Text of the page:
All of this actually provides a way to probe trust. The soldier that breaks down and cries, or flies off the handle in a rage over insults may breakdown in real combat and either end up in the fetal position at the bottom of a foxhole or lose his/her cool and do something stupid in combat because they’re angry. The person who complains to his superiors because he’s being made fun of may not be able to be trusted for an uncountable number of reasons. We don’t treat the men gently. We treat them rough. It builds mental and emotional toughness, thick skin, and, once the teams have seen that the individual can be trusted, even helps build camaraderie.
The day I finally became accepted by the members in my first unit was the day I got insulted, then insulted myself further before passing the insult back. That was when I was accepted rather than shunned for being the guy who got his feelings hurt all the time; which was the case when I first joined.
None of this is to say that this activity can’t be taken too far, but in ten years in the military, all of it spent in combat arms, I can count on one hand how many times I’ve seen it happen; and it never happened more than once with the same individuals because it was addressed sharply. Granted, my belief that this talk is actually good and character building is based on personal, anecdotal experience.
And I’m even willing to listen to an argument that proves me wrong; if the writer could demonstrate that such language is unacceptable in any form against anyone, and that we should not only refrain from using words like “pussy” and “gay” but also “dick” and maybe even “asshole” as well. It would be a hard sell, but I would be willing to listen to the argument if well-presented and supported by real evidence. I could even be convinced if they could negate my personal experience by showing that what I’ve seen is an outlier rather than the norm (Which I recognize is completely possible).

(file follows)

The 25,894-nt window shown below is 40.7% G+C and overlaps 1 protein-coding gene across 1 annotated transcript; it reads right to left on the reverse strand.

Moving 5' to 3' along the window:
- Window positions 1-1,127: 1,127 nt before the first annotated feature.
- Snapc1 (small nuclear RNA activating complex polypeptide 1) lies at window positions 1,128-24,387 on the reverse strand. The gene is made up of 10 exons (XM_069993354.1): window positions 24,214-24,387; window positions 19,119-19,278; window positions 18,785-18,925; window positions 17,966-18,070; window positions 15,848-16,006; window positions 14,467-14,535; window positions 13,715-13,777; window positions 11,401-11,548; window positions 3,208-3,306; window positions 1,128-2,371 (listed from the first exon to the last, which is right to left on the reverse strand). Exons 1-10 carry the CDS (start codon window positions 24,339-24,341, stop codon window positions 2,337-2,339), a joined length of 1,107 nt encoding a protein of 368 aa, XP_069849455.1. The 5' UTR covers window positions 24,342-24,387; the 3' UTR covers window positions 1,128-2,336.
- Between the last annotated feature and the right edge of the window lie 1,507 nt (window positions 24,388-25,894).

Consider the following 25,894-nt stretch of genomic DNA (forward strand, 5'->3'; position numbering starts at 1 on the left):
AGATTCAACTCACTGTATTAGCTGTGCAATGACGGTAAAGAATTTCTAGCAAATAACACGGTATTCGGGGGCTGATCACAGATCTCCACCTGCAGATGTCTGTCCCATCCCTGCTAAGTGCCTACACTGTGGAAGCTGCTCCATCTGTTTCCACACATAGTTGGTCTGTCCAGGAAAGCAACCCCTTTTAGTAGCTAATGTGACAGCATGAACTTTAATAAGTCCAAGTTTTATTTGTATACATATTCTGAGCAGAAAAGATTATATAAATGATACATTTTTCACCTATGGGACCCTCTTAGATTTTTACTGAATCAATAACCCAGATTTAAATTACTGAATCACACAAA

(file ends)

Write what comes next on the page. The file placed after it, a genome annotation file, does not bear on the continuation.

I would have been even more open if the writer had focused on the actual cultural rejection of such people rather than just the use of particular words they dislike. I’m not going to say that no such rejection of women and LGBTQ exists and I agree that people need to let go and accept the reality of their presence and usefulness. However, the writer did no such thing. They simply said “these words are bad, you should stop using them,” without supporting the real need for that imposition of their morality on others in any way. And the one opportunity they had to actually address the deeper and more essential root of the problem was hastily and shallowly mentioned.
The true result of such an article is more likely to solidify people’s opinions by attacking one side, and cause reactionary rejection to the author’s whole article rather than seeing their final point: that people should ignore sex or orientation when determining whether someone is capable of doing a particular job and that those who can do the job should be accepted as equals when they’ve proven themselves the same way as everyone else.
This first appeared in The Havok Journal October 30, 2019.